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Journal of Digital Imaging

, Volume 29, Issue 1, pp 59–62 | Cite as

Unsupervised Topic Modeling in a Large Free Text Radiology Report Repository

  • Saeed Hassanpour
  • Curtis P. Langlotz
Article

Abstract

Radiology report narrative contains a large amount of information about the patient’s health and the radiologist’s interpretation of medical findings. Most of this critical information is entered in free text format, even when structured radiology report templates are used. The radiology report narrative varies in use of terminology and language among different radiologists and organizations. The free text format and the subtlety and variations of natural language hinder the extraction of reusable information from radiology reports for decision support, quality improvement, and biomedical research. Therefore, as the first step to organize and extract the information content in a large multi-institutional free text radiology report repository, we have designed and developed an unsupervised machine learning approach to capture the main concepts in a radiology report repository and partition the reports based on their main foci. In this approach, radiology reports are modeled in a vector space and compared to each other through a cosine similarity measure. This similarity is used to cluster radiology reports and identify the repository’s underlying topics. We applied our approach on a repository of 1,899,482 radiology reports from three major healthcare organizations. Our method identified 19 major radiology report topics in the repository and clustered the reports accordingly to these topics. Our results are verified by a domain expert radiologist and successfully explain the repository’s primary topics and extract the corresponding reports. The results of our system provide a target-based corpus and framework for information extraction and retrieval systems for radiology reports.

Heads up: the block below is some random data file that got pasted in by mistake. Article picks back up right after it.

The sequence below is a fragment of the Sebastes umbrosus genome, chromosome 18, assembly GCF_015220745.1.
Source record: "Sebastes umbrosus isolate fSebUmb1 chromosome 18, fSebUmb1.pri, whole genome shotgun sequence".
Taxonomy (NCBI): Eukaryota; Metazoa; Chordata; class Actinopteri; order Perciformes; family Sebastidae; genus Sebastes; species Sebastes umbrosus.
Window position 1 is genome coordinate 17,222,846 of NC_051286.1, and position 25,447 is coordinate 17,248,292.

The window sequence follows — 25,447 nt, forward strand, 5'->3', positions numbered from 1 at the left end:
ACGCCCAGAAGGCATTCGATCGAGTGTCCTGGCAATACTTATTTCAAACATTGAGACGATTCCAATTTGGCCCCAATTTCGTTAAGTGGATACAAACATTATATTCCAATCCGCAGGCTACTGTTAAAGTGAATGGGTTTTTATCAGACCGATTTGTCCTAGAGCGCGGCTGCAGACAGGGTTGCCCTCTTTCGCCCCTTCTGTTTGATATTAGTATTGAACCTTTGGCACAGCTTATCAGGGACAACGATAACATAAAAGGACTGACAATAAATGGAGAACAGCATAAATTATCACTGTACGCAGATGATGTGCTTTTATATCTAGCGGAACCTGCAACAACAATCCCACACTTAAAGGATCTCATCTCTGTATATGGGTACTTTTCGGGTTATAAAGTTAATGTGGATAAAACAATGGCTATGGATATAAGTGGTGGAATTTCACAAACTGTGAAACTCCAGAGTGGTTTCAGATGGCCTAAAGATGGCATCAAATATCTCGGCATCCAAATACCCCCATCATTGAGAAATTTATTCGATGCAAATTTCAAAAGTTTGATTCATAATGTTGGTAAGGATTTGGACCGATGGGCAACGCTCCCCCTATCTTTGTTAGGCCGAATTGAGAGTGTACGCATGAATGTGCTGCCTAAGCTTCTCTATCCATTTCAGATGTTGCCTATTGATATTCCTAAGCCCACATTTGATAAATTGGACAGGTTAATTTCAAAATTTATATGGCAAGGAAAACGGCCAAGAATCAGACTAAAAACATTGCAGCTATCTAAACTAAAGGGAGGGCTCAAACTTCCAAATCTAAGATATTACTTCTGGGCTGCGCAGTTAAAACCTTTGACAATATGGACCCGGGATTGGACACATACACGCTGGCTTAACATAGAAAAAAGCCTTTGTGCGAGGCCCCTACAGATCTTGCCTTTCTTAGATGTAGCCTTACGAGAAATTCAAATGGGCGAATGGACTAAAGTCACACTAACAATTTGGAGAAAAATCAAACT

Keywords

Topic modeling Radiology report narrative Clustering Text mining Natural language processing 

Notes

Acknowledgments

The authors would like to thank Chuck Kahn, Kevin McEnery, and Brad Erickson for their work on compiling RadCore database and Daniel Rubin for his contribution to RadCore and providing access to this database.

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Copyright information

© Society for Imaging Informatics in Medicine 2015

Authors and Affiliations

  1. 1.Department of RadiologyStanford UniversityStanfordUSA

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